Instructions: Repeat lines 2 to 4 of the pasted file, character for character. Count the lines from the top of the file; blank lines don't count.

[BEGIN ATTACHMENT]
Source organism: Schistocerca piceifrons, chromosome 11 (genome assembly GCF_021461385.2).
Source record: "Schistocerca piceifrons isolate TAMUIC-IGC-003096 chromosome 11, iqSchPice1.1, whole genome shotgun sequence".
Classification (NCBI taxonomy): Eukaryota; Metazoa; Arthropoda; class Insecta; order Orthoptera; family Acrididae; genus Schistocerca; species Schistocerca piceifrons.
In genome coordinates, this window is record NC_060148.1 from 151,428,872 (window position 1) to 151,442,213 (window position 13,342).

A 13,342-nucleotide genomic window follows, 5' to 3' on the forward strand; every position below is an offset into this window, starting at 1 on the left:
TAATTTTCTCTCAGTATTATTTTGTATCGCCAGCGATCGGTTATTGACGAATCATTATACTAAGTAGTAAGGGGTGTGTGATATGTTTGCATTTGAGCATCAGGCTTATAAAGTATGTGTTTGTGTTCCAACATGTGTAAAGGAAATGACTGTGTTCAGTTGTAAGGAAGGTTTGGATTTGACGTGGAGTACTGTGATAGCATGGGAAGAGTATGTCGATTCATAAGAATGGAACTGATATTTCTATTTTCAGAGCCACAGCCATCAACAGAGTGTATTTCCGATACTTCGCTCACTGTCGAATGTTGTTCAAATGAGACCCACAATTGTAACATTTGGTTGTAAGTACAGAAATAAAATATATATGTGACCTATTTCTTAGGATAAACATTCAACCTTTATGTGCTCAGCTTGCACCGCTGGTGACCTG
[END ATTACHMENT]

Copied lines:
Source record: "Schistocerca piceifrons isolate TAMUIC-IGC-003096 chromosome 11, iqSchPice1.1, whole genome shotgun sequence".
Classification (NCBI taxonomy): Eukaryota; Metazoa; Arthropoda; class Insecta; order Orthoptera; family Acrididae; genus Schistocerca; species Schistocerca piceifrons.
In genome coordinates, this window is record NC_060148.1 from 151,428,872 (window position 1) to 151,442,213 (window position 13,342).